Nikki Sixx of Motley Crue, Interview – How ‘The First 21’ Shaped Him


Nikki Sixx, "The First 21: How I Became Nikki Sixx" cover.

Nikki Sixx, “The First 21: How I Became Nikki Sixx” cover – Story by Anne Erickson, book cover via Hachette Books

Motley Crue bassist Nikki Sixx joins Anne Erickson for an in-depth interview to discuss his new memoir, “The First 21,” and how his wild early life help craft him into the rock star he is today

“The First 21: How I Became Nikki Sixx” (Hachette, out now) tells the story of Motley Crue bassist Nikki Sixx’s formative years, well before his Crue days, when he went by his birthname of Frank Feranna. As the story unfolds, Sixx takes readers on a highly personal, introspective journey, as he reflects on his upbringing and how those early years shaped his eventual rise to stardom with the Crue.

It’s a fascinating read, one that Sixx tells with candor and an awareness of self that few possess. Sixx caught up with Anne Erickson of Audio Ink Radio to discuss “The First 21,” how cathartic it was to write this book and what makes the member of Motley Crue family. Read the Nikki Sixx interview below, listen via the YouTube player and hear it via the Audio Ink Radio show on Apple Podcasts here and Spotify here. Keep up with Sixx here.

Anne Erickson: Congratulations on your new autobiography, “The First 21: How I Became Nikki Sixx.” This isn’t your first book. How was writing “The First 21” different from your experience with “The Heroin Diaries?”

Nikki Sixx: I’ve had a lot of opportunities to get some snapshots of my life, and I think I’m just a natural born documentarian. My whole life, I was writing notes down, couplets, triples, short stories, stream of consciousness. It’s just natural for me, because I’m such a journaling-type person. I guess a journal-er? I don’t even know if that’s a word! (Laughs) I’m open. I’m pretty open, and getting an opportunity to go back and take a new look at some of my family of origin’s storytelling on their own, which I come to find out, wasn’t all completely true, and then also being able to go, bad stuff happens to good people. Abandonment happens, and sometimes, it might be the best thing ever that happened. The fact that I got to go live with my grandparents and live in the country a lot, live on a pig farm in New Mexico and live out in the country in Idaho and explore and dream and discover music, I think it was actually a stroke of luck. But, for a long time, I could only replicate those first few years instead of being able to look at the big picture.

I wanted it to end it at turning 21 years old, and the reason for that is, yes, I changed my name when I was 21 years old to Nikki Sixx officially, but I believe everybody in their first 21 years has a moment where they go, “That’s what I want to do.” If you’re a journalist, there’s probably some moment when you’re a teenager when you’re like, I want to be a writer or an athlete or a race car driver. I really wanted to show that moment of impact for me- that coming of age, discovering the guitar and having an opportunities to come to L.A. were what defined what would become the rest of my life.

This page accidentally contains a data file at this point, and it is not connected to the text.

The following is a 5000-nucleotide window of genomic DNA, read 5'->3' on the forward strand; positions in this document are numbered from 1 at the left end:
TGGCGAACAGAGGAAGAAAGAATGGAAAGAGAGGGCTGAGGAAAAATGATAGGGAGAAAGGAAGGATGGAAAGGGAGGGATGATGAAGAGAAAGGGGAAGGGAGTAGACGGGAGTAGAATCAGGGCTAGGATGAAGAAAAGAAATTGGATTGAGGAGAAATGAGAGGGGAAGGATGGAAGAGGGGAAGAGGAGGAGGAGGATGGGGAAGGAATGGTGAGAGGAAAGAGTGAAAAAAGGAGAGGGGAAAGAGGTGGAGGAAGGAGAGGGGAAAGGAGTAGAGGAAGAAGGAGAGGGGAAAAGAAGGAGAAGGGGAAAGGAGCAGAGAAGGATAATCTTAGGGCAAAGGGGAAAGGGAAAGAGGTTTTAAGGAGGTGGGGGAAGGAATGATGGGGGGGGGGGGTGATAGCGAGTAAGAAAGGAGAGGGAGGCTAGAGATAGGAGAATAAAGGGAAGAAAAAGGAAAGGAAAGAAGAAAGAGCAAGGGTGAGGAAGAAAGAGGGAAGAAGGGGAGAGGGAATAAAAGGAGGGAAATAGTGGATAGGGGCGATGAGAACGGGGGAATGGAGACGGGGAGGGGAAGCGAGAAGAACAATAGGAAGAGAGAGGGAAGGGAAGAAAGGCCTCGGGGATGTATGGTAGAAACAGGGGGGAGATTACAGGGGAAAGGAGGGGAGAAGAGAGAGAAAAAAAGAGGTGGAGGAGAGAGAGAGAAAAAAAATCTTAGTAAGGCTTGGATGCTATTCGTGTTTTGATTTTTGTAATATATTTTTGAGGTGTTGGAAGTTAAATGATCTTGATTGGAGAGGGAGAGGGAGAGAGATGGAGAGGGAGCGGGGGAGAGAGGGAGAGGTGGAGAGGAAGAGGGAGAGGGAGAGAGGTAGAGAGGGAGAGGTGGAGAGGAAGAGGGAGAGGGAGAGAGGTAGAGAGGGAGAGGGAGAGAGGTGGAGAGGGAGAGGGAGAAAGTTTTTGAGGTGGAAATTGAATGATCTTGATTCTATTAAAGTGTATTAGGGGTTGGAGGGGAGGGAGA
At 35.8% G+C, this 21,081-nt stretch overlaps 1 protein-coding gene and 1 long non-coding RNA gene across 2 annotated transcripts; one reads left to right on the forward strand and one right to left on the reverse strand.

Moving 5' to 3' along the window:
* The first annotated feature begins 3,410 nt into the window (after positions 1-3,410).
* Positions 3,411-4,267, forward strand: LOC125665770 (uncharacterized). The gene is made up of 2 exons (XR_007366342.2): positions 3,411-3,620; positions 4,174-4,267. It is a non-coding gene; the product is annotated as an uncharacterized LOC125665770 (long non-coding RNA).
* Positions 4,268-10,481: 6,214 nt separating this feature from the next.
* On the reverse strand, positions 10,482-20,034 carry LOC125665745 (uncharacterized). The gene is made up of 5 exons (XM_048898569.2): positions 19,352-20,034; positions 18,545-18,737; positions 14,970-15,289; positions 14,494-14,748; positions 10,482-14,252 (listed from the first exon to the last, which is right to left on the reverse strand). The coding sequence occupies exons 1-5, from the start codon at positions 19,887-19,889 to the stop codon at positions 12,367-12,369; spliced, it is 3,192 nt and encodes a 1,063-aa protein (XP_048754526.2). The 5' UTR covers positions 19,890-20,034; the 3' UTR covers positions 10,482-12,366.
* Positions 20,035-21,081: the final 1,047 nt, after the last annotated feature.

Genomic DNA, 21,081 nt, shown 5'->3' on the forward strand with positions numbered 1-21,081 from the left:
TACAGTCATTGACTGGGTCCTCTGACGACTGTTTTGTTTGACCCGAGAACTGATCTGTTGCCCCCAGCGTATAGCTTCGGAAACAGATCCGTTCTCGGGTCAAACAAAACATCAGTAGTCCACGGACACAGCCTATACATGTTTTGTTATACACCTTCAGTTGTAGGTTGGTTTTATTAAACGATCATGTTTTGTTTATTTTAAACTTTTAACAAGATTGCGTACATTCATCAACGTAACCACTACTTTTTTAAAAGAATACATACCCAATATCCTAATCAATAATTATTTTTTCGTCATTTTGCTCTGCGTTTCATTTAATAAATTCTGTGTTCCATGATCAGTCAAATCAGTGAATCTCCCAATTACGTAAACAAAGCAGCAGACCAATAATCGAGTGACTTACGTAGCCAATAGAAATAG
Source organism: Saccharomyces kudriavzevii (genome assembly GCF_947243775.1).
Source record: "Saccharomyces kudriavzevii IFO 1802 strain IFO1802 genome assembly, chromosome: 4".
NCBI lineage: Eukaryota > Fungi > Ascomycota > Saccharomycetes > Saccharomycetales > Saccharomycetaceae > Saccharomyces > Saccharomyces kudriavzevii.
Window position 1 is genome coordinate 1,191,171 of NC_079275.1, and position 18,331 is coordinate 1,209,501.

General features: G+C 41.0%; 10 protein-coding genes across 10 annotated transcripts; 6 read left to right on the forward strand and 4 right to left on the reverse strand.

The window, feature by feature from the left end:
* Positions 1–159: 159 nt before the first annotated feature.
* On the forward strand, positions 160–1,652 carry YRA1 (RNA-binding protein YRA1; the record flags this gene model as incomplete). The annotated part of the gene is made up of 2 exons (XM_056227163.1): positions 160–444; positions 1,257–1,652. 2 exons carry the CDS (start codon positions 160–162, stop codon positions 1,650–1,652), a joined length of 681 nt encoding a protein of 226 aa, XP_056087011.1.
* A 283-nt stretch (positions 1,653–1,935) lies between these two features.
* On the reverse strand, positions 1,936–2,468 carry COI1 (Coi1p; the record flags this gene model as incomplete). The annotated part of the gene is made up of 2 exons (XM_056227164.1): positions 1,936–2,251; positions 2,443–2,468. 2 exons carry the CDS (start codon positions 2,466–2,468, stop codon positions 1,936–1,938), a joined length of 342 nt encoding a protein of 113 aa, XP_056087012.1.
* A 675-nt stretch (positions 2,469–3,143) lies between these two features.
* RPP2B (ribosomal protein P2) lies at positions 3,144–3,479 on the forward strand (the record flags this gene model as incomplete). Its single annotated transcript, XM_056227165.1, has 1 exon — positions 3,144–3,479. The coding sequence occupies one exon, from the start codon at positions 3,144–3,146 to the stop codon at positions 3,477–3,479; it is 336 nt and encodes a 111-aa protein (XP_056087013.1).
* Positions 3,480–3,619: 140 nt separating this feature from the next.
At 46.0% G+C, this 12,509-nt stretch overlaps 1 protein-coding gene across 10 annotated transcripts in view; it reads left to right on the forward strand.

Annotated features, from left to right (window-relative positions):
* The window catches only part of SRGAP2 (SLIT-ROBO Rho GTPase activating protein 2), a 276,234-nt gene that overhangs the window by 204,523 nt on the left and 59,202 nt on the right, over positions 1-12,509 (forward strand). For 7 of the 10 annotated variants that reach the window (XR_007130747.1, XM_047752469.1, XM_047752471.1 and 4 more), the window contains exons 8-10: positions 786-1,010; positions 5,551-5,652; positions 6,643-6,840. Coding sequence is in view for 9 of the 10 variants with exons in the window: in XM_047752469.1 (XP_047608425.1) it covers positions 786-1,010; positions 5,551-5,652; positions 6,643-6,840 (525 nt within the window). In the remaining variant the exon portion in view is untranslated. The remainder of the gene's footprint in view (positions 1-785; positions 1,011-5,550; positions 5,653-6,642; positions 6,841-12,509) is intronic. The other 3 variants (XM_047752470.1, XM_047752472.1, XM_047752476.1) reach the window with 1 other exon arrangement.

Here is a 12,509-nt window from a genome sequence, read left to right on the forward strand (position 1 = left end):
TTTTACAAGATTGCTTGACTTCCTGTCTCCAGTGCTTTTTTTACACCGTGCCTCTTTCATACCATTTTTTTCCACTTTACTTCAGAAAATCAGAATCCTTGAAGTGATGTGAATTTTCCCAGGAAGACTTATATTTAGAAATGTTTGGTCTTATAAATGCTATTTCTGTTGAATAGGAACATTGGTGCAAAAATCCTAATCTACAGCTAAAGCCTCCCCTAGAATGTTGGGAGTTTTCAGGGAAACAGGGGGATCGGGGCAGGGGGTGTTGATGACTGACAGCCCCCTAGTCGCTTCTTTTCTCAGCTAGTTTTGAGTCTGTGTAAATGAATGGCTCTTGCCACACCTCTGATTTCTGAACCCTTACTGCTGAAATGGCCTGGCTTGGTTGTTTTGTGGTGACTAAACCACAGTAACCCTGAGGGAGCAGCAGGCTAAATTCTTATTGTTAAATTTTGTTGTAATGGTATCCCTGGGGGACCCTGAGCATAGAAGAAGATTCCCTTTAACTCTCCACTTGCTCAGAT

People have different ideas about how one’s early life shapes their behaviors and desires down the road. How central do you think those first 21 years were to your future and your eventual life with Motley Crue?

I think the roadmap’s in the book. A lot of people – friends and stuff I’ve read online – are saying the book is a bit of a map for success. I don’t know if I 100% agree with that, but it does show what I learned when I was very young. When you grow up in the country, and you work on the farm, and you have chores, and you have to deal with the weather, and you have to deal with the stuff you’re told to do because you’re a kid, you work hard and you don’t complain. You’re not entitled. You’re not on Instagram. You’re not on TikTok. You’re working. You work hard, and I applied that to my life, and I still apply it to my life. I love to work hard, and I love to take on projects that a lot of other people might not understand. I feel like I have the intelligence to see the end zone and win the Super Bowl before pre-season has even started, to use a football analogy, because I love football. My wife says, “If you use a football analogy one more time, I’m going to kill you.” (Laughs) I’m like, but, “Hey, don’t you understand? She’s like, “Hey, you’re not a running back.”

Would you say writing this book was cathartic at all?

One hundred percent. To be able to look honestly at something through sobriety and through having enough time on the planet, I’ve started to be able to look at things with sort of the helicopter view, gave me some different vantage points, but also the ability to kind of be empathetic. My mom was kind of a mess. My mom ran away when she was 13. She showed up at 17 with me and my dad. I mean, this is 1958. It might as well be another planet at that point. Not ’68 or ’78 or ’98. So, right out of the box, my mom was kind of beating to her own drum, and I was able to look at my mom in a way to understand that she never really matured. She had my sister in 1960, who was born with Down Syndrome. Then, about a year later, my sister was put into a home, and my dad left, and my mom left, and I ended up being raised by my grandparents.